The Syrian Armed Forces are on the verge of reclaiming the city of Aleppo from the rebels. Despite again losing Palmyra to the Islamic State on Sunday, the Syrian army has regained control of more than 95 per cent of Aleppo. Following almost six years of unrest, which has displaced about 17 million people, taking back the northwestern city that has been at the heart of the civil war since 2012 will be a major triumph for President Assad. “The battle in eastern Aleppo should end quickly,” Lieutenant General Zaid al-Saleh, head of the government’s security committee, told the press yesterday amid reports of atrocities against civilians. “They [the rebels] don’t have much time.” While losing Aleppo is a major setback for the rebels, bent on unseating Assad, the president is still far from restoring political control in Syria.
The UK government’s determination to reduce immigration numbers has been amplified by the country’s vote to leave the EU. The latest measure, reportedly being considered by prime minister Theresa May’s Conservative government, includes slashing the number of international students given visas – a move that won’t do much to improve immigration figures or feelings of goodwill towards the UK. Not only would such a measure be a financial misstep, it would hardly make a dent in the government’s migration targets. What’s more, it would hurt one of the country’s top soft-power tools: UK universities are among the best in the world and allowing foreign students to study in them shows off the country’s culture and ideals. A post-Brexit UK needs to promote its soft-power potential as much as possible.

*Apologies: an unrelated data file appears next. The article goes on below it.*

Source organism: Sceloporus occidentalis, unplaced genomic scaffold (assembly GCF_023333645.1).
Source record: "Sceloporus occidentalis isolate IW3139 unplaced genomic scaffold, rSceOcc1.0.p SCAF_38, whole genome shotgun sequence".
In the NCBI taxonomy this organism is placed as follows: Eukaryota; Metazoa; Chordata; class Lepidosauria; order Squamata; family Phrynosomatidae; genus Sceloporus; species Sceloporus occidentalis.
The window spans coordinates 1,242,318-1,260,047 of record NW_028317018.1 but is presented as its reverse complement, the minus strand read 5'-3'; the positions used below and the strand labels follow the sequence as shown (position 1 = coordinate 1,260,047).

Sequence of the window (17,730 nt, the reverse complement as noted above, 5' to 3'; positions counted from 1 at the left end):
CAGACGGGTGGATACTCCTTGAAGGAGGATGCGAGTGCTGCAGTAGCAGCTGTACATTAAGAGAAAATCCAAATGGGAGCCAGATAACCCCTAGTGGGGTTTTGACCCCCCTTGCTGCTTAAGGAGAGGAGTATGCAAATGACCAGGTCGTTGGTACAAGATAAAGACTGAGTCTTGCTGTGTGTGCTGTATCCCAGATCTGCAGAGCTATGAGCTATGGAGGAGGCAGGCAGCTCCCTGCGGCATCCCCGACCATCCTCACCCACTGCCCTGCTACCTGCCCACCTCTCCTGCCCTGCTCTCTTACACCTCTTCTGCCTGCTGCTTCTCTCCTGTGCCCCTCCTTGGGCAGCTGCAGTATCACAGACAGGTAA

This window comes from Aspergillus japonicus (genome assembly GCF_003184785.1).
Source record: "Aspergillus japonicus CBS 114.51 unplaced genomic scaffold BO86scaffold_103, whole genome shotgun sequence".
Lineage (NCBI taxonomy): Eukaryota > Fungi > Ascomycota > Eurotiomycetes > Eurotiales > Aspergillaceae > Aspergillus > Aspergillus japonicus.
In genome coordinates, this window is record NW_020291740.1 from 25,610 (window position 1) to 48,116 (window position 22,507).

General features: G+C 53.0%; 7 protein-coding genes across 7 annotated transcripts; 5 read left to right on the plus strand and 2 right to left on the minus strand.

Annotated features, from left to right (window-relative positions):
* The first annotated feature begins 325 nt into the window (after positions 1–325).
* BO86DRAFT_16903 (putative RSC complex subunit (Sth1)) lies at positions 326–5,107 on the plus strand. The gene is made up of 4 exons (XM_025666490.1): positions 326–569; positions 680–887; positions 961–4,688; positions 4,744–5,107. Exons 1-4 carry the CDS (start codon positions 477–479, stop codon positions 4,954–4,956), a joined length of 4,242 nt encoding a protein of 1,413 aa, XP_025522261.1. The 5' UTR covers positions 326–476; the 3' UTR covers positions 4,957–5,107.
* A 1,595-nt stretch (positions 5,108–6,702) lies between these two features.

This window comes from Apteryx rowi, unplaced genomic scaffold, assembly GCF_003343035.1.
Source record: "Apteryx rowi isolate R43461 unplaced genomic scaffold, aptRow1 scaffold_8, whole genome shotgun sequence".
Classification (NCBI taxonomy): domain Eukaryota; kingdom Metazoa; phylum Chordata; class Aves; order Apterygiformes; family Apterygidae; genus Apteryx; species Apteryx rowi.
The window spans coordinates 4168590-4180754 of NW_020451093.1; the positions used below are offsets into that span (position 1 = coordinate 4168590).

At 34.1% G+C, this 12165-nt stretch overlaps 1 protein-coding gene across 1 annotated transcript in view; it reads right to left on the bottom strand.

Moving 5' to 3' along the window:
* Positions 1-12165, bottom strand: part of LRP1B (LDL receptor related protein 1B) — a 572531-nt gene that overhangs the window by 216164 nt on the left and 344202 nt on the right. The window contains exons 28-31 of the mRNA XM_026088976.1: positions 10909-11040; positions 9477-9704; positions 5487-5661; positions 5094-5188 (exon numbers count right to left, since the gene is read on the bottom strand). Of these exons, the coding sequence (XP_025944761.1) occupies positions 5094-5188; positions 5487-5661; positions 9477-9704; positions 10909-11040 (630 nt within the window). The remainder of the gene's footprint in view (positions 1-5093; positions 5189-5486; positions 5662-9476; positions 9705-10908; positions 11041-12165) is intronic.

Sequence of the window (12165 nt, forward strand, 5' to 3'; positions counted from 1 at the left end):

Italian director Gianfranco Rosi’s documentary film Fuocoammare (Fire at Sea), which first garnered international acclaim for winning Berlin’s Golden Bear, bagged the European Film Award’s accolade for best documentary this weekend and is now on its way to doing well at the Oscars next year. Set on the small Sicilian island of Lampedusa, the film documents the intertwining lives of the island’s residents and the refugees that land on its shores. Fuocoammare is currently one of 15 documentary films shortlisted for the Oscars, vying for the title against the likes of I Am Not Your Negro and OJ: Made in America. Yet as it’s also running in the foreign-film category there’s a chance that Italy may be able to repeat the success of Paolo Sorrentino’s La Grande Bellezza (The Great Beauty), which took home the honour in 2014.
At Tokyo’s top sushi restaurants diners often let the chef decide on the menu. This is known as the omakase course and it involves the chef explaining what everything is – in Japanese. To assist travellers from overseas, entrepreneur Tetsuya Hanada launched the Sushi University last month: for prices ranging from ¥10,000 (€80) to ¥30,000 (€245) customers can dine at a sushi counter with a translator by their side. As the number of visitors to Japan continues to reach new highs, a growing industry of consultants, guides and translators is cashing in on bridging the language gap. One of them is Frembassy, which specialises in helping restaurants translate menus, websites and social accounts into English; another is Myorder, an English-language smartphone app and call centre that targets diners who are encountering difficulties when ordering from a Japanese menu.
Music journalist Laura Snapes, DJ and broadcaster Baylen Leonard, and chief rock and pop critic for The Times, Will Hodgkinson, join Robert Bound in the studio to rate this year’s Christmas albums. Plus: singer-songwriter Marika Hackman tells us about the making of her festive EP Wonderland.
Los Angeles, a city budding with talent, is a haven for artists and architects, top chefs, emerging designers and trendsetting retailers. Our guide will take you beyond the Hollywood bubble and uncover the diverse and exciting culture scene; published by Gestalten, it is available now at The Monocle Shop.
Want more stories like these in your inbox?
Sign up to Monocle’s email newsletters to stay on top of news and opinion, plus the latest from the magazine, radio, film and shop.